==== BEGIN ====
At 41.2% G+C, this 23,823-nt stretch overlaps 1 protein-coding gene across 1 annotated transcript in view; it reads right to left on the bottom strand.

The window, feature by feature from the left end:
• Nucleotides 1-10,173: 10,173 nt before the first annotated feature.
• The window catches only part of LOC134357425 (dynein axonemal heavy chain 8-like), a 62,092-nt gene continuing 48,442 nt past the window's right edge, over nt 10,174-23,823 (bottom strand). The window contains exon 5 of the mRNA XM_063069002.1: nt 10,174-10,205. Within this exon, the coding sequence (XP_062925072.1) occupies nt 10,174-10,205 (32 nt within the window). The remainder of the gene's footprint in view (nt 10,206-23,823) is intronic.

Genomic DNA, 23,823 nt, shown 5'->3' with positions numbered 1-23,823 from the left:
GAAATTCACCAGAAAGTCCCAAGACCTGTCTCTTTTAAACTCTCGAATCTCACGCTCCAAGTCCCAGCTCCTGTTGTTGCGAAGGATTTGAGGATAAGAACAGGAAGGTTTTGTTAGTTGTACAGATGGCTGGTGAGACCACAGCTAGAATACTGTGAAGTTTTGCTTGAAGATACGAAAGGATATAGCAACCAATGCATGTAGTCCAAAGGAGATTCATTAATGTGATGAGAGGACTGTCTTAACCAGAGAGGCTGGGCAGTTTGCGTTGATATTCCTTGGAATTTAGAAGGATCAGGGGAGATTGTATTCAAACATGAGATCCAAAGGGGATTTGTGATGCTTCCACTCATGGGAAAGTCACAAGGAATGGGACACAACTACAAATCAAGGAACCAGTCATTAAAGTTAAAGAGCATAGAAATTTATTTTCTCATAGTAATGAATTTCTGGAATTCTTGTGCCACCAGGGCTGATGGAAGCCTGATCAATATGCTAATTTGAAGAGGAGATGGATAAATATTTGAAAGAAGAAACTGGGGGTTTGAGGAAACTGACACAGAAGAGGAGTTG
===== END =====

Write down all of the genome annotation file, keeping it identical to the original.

At 41.2% G+C, this 23,823-nt stretch overlaps 1 protein-coding gene across 1 annotated transcript in view; it reads right to left on the bottom strand.

The window, feature by feature from the left end:
• Nucleotides 1-10,173: 10,173 nt before the first annotated feature.
• The window catches only part of LOC134357425 (dynein axonemal heavy chain 8-like), a 62,092-nt gene continuing 48,442 nt past the window's right edge, over nt 10,174-23,823 (bottom strand). The window contains exon 5 of the mRNA XM_063069002.1: nt 10,174-10,205. Within this exon, the coding sequence (XP_062925072.1) occupies nt 10,174-10,205 (32 nt within the window). The remainder of the gene's footprint in view (nt 10,206-23,823) is intronic.

Genomic DNA, 23,823 nt, shown 5'->3' with positions numbered 1-23,823 from the left:
GAAATTCACCAGAAAGTCCCAAGACCTGTCTCTTTTAAACTCTCGAATCTCACGCTCCAAGTCCCAGCTCCTGTTGTTGCGAAGGATTTGAGGATAAGAACAGGAAGGTTTTGTTAGTTGTACAGATGGCTGGTGAGACCACAGCTAGAATACTGTGAAGTTTTGCTTGAAGATACGAAAGGATATAGCAACCAATGCATGTAGTCCAAAGGAGATTCATTAATGTGATGAGAGGACTGTCTTAACCAGAGAGGCTGGGCAGTTTGCGTTGATATTCCTTGGAATTTAGAAGGATCAGGGGAGATTGTATTCAAACATGAGATCCAAAGGGGATTTGTGATGCTTCCACTCATGGGAAAGTCACAAGGAATGGGACACAACTACAAATCAAGGAACCAGTCATTAAAGTTAAAGAGCATAGAAATTTATTTTCTCATAGTAATGAATTTCTGGAATTCTTGTGCCACCAGGGCTGATGGAAGCCTGATCAATATGCTAATTTGAAGAGGAGATGGATAAATATTTGAAAGAAGAAACTGGGGGTTTGAGGAAACTGACACAGAAGAGGAGTTG